The CLA says that the plans will result in farmers facing an increased risk of legal actions against them, as they would have to provide access to buildings in areas that are not designed for public use.
Access to Britain’s entire coastline is being planned by the Government at a cost of £50 million, to be spent over 10 years.
Harry Cotterell, CLA Vice President, said: ‘As the path already exists on around three-quarters of England’s coastline, the CLA questions whether the demand and benefits warrant this public investment when the existing rights of way network is starved of cash.’
Mr Cotterell says he welcomes Natural England’s plans to include landowners in the coastal access consultation, but says it is ‘wholly unreasonable’ that the proposals make no allowances for maintenance of the new rights of way.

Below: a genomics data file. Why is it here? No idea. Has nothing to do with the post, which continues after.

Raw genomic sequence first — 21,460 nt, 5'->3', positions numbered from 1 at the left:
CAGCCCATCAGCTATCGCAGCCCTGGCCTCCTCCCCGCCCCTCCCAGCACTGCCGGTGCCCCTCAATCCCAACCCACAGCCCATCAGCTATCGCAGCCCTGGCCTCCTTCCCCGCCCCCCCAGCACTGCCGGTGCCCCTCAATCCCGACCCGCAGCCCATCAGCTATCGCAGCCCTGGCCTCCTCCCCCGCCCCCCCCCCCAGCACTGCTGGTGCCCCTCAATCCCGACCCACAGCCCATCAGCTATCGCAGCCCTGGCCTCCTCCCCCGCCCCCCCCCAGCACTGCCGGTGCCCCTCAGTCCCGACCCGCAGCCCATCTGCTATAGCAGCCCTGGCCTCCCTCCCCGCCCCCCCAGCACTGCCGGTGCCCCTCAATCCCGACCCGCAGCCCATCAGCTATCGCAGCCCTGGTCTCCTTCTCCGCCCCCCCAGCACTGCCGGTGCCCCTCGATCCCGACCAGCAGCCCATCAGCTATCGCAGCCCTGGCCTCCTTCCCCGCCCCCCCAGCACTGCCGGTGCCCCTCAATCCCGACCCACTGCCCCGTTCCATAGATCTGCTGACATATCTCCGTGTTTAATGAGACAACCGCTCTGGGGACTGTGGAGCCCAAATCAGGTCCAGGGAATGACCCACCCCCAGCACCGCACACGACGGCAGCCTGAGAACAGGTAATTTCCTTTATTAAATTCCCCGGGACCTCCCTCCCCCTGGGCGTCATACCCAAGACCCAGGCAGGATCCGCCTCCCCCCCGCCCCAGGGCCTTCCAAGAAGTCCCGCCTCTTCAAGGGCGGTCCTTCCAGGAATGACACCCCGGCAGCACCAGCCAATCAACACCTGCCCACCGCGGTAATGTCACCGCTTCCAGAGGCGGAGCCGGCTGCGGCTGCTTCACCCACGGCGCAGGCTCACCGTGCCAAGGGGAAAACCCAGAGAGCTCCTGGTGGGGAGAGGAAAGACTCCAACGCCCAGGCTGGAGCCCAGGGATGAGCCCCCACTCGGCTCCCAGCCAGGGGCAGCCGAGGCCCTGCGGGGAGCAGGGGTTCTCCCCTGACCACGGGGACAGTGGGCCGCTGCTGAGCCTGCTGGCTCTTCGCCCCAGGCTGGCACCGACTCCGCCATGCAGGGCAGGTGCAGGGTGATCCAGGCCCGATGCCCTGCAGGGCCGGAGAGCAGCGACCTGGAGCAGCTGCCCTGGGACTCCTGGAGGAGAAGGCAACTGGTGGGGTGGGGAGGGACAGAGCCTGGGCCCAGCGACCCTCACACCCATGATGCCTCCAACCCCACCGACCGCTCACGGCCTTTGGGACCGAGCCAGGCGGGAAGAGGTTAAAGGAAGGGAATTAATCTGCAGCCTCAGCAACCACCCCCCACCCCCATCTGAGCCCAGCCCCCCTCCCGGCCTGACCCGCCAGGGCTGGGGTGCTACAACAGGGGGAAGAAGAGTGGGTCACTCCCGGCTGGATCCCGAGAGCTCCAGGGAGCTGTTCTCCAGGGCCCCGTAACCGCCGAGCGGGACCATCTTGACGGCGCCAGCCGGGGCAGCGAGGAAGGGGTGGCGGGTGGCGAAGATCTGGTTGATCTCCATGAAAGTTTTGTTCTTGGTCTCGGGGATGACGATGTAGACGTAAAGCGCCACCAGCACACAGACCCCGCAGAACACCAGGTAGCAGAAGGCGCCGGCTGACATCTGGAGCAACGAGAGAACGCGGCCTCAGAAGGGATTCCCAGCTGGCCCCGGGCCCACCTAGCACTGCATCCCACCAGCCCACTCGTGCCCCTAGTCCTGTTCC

‘As soon as private property is opened to the public, expectations of that access change completely,’ he said. ‘For instance, steps to a private beach which are safe for the owner might not be regarded as acceptable for public use. Who then would be liable in the event of an accident if the steps were not upgraded?’
Sir Martin Doughty, Chair of Natural England said: ‘My Board will be recommended to approve proposals to create clear and well-managed public access along the entire 4000 km length of Englands coast. This solution would enable us to focus our resources where they would make the maximum difference. Where existing access works well, we wont intervene.’
Natural England’s plans have been attacked by the CLA, however, which has labelled its coastal access plans in the draft Marine BIll as ‘cheap’ and ‘wholly unreasonable’.